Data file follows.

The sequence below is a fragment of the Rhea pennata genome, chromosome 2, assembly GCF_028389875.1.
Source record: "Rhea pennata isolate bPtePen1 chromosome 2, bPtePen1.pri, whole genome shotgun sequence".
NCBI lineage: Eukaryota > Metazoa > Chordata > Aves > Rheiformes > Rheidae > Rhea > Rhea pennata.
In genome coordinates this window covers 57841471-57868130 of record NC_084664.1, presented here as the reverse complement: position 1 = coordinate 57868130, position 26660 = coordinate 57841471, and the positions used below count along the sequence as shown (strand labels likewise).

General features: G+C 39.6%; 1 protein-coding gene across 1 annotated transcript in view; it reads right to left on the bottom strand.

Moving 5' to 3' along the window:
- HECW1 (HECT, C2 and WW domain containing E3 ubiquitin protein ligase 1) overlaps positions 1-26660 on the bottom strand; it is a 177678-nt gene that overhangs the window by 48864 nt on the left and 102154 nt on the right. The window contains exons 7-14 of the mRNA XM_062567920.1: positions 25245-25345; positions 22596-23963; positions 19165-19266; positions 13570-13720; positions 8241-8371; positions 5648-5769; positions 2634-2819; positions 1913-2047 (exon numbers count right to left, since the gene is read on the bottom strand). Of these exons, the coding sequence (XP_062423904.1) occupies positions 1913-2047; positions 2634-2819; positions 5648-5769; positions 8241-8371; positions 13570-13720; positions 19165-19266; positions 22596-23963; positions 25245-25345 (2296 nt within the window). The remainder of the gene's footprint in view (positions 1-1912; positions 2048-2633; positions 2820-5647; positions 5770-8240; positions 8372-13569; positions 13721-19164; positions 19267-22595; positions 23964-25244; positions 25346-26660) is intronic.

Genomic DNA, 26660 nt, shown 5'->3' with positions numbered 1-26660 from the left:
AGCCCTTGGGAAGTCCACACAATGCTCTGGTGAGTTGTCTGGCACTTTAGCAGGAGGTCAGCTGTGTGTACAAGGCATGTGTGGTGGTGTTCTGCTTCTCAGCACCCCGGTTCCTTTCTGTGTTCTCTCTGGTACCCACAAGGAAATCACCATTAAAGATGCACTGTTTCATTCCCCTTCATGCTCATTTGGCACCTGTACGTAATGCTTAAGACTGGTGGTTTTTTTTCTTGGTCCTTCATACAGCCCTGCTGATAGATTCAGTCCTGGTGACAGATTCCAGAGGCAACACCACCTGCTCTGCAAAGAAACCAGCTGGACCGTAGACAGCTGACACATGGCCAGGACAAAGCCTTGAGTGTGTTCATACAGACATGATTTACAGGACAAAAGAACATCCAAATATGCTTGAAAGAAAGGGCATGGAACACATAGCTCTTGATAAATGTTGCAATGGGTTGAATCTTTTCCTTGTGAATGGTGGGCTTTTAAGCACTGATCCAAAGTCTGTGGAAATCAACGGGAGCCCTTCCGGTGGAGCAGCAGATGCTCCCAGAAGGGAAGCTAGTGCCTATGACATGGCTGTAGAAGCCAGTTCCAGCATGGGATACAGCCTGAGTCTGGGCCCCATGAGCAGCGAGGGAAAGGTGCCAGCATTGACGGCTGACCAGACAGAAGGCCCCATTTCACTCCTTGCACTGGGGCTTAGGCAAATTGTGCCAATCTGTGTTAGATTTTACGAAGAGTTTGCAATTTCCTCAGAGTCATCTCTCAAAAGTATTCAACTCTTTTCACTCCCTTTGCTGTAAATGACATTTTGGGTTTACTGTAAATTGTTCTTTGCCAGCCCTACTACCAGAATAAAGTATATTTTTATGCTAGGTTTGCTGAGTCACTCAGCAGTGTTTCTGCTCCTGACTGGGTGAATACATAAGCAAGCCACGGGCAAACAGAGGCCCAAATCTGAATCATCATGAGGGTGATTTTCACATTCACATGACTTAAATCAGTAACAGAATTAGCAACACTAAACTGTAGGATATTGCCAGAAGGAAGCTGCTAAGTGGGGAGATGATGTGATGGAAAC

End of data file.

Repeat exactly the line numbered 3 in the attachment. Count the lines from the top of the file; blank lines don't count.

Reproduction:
NCBI lineage: Eukaryota > Metazoa > Chordata > Aves > Rheiformes > Rheidae > Rhea > Rhea pennata.